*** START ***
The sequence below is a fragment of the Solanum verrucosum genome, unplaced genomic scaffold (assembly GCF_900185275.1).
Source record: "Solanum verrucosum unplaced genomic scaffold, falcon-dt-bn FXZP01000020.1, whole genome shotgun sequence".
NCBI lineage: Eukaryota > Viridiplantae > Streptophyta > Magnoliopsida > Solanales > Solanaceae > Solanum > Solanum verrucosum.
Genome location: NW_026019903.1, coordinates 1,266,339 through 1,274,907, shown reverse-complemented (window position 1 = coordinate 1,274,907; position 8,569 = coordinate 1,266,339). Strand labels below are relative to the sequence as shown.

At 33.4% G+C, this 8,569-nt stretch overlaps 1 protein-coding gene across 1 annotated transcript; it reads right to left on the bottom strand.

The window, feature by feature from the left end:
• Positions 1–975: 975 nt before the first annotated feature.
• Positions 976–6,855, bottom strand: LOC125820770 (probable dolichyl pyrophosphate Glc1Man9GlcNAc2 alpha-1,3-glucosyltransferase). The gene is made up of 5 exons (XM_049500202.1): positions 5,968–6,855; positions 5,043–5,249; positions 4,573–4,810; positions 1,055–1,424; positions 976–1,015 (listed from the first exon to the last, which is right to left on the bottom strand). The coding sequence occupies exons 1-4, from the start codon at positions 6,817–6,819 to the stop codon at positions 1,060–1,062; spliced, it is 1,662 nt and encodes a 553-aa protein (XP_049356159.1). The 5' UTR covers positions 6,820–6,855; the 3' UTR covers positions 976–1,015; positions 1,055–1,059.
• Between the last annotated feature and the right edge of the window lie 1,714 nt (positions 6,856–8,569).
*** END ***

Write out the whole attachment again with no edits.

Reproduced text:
The sequence below is a fragment of the Solanum verrucosum genome, unplaced genomic scaffold (assembly GCF_900185275.1).
Source record: "Solanum verrucosum unplaced genomic scaffold, falcon-dt-bn FXZP01000020.1, whole genome shotgun sequence".
NCBI lineage: Eukaryota > Viridiplantae > Streptophyta > Magnoliopsida > Solanales > Solanaceae > Solanum > Solanum verrucosum.
Genome location: NW_026019903.1, coordinates 1,266,339 through 1,274,907, shown reverse-complemented (window position 1 = coordinate 1,274,907; position 8,569 = coordinate 1,266,339). Strand labels below are relative to the sequence as shown.

At 33.4% G+C, this 8,569-nt stretch overlaps 1 protein-coding gene across 1 annotated transcript; it reads right to left on the bottom strand.

The window, feature by feature from the left end:
• Positions 1–975: 975 nt before the first annotated feature.
• Positions 976–6,855, bottom strand: LOC125820770 (probable dolichyl pyrophosphate Glc1Man9GlcNAc2 alpha-1,3-glucosyltransferase). The gene is made up of 5 exons (XM_049500202.1): positions 5,968–6,855; positions 5,043–5,249; positions 4,573–4,810; positions 1,055–1,424; positions 976–1,015 (listed from the first exon to the last, which is right to left on the bottom strand). The coding sequence occupies exons 1-4, from the start codon at positions 6,817–6,819 to the stop codon at positions 1,060–1,062; spliced, it is 1,662 nt and encodes a 553-aa protein (XP_049356159.1). The 5' UTR covers positions 6,820–6,855; the 3' UTR covers positions 976–1,015; positions 1,055–1,059.
• Between the last annotated feature and the right edge of the window lie 1,714 nt (positions 6,856–8,569).